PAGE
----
Va. Gov. Terry McAuliffe, Virginia's said on May 24 he was confident that a person at the center of an FBI investigation over contributions to his 2013 campaign was a legitimate donor. (Reuters)

Federal prosecutors are investigating campaign contributions to Virginia Gov. Terry McAuliffe (D), and what they consider suspicious personal finances, as part of a public integrity probe that has lasted for more than a year, according to two officials familiar with the inquiry.

Justice Department officials would not confirm or deny the investigation. Many details, including what prompted it, remain unclear, and one official said there is skepticism among prosecutors about whether it will lead to charges.

That official said investigators have been scrutinizing McAuliffe’s finances — including personal bank records, tax returns and public disclosure forms that date back many years — and are interested in foreign sources of income.

The officials spoke on the condition of anonymity because the investigation is ongoing and those who discuss it might face discipline. CNN first reported the probe and said investigators were interested in a contribution to McAuliffe from a Chinese businessman, Wang Wenliang, through his U.S. businesses.

Federal prosecutors have been investigating donations to his gubernatorial campaign, officials familiar with the matter said. (WUSA9)

A McAuliffe spokesman referred questions to a lawyer, Marc Elias, who said in a statement: “We cannot confirm the CNN report. Neither the Governor nor his former campaign has knowledge of this matter, but as reported, contributions to the campaign from Mr. Wang were completely lawful. The Governor will certainly cooperate with the government if he is contacted about it.”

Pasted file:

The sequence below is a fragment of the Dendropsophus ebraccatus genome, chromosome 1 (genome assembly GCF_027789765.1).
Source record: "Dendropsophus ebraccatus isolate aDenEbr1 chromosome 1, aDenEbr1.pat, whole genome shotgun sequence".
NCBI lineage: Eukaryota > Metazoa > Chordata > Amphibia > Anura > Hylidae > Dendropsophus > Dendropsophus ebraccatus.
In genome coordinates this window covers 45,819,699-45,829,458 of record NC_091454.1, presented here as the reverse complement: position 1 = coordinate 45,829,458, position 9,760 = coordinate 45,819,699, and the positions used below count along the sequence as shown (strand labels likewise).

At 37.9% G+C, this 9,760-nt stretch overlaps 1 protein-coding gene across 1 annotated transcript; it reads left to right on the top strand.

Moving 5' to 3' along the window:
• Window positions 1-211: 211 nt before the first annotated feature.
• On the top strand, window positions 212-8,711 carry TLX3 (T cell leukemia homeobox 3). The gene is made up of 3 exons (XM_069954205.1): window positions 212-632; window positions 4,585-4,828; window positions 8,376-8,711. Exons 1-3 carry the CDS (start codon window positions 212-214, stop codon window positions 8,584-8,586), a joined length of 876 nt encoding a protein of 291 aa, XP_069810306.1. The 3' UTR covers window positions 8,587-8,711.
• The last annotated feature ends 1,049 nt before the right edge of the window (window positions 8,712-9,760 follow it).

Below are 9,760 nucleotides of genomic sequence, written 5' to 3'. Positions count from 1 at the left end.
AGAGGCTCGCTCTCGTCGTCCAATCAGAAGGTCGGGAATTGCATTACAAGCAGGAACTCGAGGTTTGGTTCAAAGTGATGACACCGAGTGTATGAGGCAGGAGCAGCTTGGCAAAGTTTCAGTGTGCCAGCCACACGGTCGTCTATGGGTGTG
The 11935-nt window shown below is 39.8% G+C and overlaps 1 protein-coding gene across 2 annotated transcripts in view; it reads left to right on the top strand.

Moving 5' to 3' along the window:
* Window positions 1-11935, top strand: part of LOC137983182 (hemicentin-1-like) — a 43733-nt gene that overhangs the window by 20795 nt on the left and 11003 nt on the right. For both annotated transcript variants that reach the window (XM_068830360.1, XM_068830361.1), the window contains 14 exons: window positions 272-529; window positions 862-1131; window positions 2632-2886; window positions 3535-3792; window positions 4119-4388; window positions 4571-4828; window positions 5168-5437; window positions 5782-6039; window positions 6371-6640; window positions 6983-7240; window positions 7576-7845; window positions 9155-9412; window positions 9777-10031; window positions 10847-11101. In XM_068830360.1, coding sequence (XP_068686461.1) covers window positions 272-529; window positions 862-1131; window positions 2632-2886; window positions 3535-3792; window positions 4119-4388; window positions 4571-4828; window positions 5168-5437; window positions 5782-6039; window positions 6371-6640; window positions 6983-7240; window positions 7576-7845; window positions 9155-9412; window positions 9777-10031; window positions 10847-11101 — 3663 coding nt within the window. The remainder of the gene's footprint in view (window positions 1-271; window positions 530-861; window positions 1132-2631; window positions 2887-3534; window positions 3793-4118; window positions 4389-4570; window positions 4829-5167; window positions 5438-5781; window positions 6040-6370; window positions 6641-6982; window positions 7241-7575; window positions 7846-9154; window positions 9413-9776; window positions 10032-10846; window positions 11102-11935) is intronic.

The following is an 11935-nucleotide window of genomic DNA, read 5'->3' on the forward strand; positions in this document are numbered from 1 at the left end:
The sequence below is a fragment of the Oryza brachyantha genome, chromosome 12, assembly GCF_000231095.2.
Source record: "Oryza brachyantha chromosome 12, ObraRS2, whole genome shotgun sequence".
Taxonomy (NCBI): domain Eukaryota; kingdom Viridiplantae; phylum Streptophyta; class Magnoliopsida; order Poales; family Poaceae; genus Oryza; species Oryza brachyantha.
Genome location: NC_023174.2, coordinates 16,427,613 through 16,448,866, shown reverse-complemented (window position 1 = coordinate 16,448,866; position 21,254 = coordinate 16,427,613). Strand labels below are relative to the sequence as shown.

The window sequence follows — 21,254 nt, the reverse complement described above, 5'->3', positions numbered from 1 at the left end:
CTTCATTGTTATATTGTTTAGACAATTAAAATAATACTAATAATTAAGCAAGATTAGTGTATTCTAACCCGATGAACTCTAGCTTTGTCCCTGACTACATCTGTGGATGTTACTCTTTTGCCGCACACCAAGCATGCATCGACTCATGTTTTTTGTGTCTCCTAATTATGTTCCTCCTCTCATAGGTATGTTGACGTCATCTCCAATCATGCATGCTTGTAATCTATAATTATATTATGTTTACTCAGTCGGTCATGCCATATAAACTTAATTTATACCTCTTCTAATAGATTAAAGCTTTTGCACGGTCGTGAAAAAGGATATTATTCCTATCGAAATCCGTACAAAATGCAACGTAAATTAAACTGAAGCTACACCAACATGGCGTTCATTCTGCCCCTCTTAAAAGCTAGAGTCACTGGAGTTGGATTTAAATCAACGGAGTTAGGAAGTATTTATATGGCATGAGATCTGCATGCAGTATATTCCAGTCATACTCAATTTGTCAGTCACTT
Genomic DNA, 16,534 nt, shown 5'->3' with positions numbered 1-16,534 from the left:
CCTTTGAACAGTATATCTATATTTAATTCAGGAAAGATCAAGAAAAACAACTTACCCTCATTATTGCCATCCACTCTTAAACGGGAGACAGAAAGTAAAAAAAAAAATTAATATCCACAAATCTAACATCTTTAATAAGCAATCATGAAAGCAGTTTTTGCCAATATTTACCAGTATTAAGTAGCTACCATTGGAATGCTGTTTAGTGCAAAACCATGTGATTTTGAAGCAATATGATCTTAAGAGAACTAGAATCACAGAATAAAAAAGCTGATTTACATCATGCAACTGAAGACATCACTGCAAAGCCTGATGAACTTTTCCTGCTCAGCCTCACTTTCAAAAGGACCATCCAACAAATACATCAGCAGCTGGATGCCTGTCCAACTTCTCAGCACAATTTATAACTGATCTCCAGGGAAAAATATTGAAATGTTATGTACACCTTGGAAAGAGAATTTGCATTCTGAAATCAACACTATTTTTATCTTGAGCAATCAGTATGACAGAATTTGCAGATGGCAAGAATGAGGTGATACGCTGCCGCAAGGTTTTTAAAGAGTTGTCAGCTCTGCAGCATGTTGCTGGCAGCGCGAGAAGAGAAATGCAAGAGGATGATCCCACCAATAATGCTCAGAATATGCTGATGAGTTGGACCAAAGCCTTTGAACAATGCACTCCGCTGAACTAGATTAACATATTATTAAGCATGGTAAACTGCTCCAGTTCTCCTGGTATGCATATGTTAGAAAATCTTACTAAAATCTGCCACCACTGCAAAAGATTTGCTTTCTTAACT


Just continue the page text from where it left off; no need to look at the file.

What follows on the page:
McAuliffe — a longtime ally of Bill and Hillary Clinton and a prolific fundraiser — worked as an unpaid director for the Clinton Foundation until he was elected governor. The official said the inquiry includes McAuliffe’s time on the board. Neither the Clinton Foundation nor leading Democratic presidential candidate Hillary Clinton is a target of the probe.

Wang is a donor to both McAuliffe and the foundation. West Legend Co., the New Jersey affiliate of Rilin Enterprises, a Chinese firm led by Wang, gave $120,000 to McAuliffe’s 2013 campaign and inauguration. His $2 million pledge to the foundation drew attention last year, first from CBS News and then other outlets, because of his connections to the Chinese government — both as a member of the National People’s Congress and as a contractor entrusted to build China’s embassies.

Wang’s companies ship soybeans through Virginia ports.

Wang’s spokesman said Wang remains a Chinese citizen but lives in the United States legally. He said Wang’s contribution was legal and properly disclosed. Campaign finance records show the contributions from West Legend.

Foreign nationals are prohibited under federal law from making political contributions, except immigrants who hold green cards.

A U.S. subsidiary of a foreign corporation cannot contribute campaign funds if it is financed in any way by its parent company or if individual foreign nationals are involved in the decision to make the donation. But Wang holds U.S. permanent resident status, which makes him eligible to donate to McAuliffe’s campaign.

Clinton is separately wrestling with an investigation into her use of a private email server while she was secretary of state — which critics say could have allowed classified information to fall into the wrong hands. People familiar with that case have said it seems unlikely — at least at this juncture — to produce criminal charges, though FBI agents are still investigating and hope to interview Clinton in the coming weeks.

The McAuliffe probe is being conducted at least in part by the U.S. Attorney’s Office in the Eastern District of Virginia, which in 2014 won a conviction against former Virginia governor Robert McDonnell and his wife, Maureen, on public corruption charges. That case, though, has made its way to the Supreme Court, where justices seemed concerned that upholding the conviction could criminalize everyday interactions between politicians and campaign contributors or supporters.

McAuliffe is a wealthy man — he earned $9.5 million and paid $2.7 million in taxes in 2012, according to a summary of his tax returns released by his gubernatorial campaign. He has dabbled in a variety of business ventures that were sometimes controversial. Federal investigators, for example, probed whether a company he founded known as GreenTech Automotive received preferential treatment from U.S. government officials. McAuliffe resigned as chairman of the company in 2012.

Laura Vozzella, Matea Gold, Sari Horwitz and Anu Narayanswamy contributed to this report.